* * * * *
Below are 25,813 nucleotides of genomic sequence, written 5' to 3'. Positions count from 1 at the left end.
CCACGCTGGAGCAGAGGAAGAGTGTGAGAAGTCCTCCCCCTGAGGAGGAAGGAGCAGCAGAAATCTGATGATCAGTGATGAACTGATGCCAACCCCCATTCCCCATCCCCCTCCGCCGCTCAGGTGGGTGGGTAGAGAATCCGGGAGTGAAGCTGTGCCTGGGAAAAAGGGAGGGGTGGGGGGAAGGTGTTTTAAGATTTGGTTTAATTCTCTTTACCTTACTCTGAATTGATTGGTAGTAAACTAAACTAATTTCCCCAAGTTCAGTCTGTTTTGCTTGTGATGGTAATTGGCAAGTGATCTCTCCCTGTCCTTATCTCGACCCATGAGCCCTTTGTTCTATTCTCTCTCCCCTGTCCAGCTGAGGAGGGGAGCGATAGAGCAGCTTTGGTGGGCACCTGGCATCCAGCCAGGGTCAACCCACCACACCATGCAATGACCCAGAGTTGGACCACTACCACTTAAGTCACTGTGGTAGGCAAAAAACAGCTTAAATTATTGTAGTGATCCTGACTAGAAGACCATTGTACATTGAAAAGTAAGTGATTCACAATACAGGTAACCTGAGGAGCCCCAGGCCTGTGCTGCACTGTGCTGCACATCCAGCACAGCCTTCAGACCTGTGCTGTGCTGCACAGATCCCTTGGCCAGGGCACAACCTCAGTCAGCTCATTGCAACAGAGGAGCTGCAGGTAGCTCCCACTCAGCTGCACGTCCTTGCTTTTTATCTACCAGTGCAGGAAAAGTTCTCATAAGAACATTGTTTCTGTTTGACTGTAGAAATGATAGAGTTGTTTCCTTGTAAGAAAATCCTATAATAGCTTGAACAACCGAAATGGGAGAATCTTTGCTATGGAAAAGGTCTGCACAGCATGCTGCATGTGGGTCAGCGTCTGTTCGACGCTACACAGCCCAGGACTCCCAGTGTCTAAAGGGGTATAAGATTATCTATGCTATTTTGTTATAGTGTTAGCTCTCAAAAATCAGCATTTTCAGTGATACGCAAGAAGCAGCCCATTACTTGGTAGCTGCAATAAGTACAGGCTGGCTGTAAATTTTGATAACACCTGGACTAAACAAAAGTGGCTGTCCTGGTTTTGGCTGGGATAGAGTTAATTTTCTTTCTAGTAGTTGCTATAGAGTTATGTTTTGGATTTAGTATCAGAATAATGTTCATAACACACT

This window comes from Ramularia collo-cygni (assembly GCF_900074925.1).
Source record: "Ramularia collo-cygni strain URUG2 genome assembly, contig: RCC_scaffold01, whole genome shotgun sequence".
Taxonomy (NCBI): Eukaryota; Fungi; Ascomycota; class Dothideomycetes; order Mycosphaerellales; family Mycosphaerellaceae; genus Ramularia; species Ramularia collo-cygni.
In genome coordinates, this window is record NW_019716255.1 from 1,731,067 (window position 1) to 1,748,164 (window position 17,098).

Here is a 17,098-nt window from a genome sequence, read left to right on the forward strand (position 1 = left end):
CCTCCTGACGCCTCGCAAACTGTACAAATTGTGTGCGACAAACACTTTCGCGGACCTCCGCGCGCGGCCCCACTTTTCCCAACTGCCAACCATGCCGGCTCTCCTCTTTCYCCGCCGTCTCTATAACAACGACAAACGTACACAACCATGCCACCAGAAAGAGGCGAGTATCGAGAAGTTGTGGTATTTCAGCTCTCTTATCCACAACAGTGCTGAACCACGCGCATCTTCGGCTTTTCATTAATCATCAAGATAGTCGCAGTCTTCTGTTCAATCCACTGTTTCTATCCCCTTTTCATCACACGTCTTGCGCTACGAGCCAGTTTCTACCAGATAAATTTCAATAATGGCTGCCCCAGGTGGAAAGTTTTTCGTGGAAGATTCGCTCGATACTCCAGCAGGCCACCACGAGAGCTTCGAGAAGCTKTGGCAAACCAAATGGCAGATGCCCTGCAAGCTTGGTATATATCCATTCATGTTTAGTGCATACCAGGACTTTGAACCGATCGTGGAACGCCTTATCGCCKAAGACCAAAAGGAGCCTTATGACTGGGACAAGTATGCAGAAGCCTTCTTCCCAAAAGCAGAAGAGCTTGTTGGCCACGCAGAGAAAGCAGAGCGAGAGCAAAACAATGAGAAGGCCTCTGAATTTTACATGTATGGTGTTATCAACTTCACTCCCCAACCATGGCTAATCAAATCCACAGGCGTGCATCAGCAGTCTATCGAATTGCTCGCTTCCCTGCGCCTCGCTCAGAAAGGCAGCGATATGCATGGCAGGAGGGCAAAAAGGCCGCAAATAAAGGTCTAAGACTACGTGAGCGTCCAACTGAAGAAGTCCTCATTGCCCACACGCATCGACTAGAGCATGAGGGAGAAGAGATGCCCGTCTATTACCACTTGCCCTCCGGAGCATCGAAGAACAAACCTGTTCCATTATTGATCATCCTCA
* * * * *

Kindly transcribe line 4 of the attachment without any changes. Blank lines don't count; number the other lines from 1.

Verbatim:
Source record: "Ramularia collo-cygni strain URUG2 genome assembly, contig: RCC_scaffold01, whole genome shotgun sequence".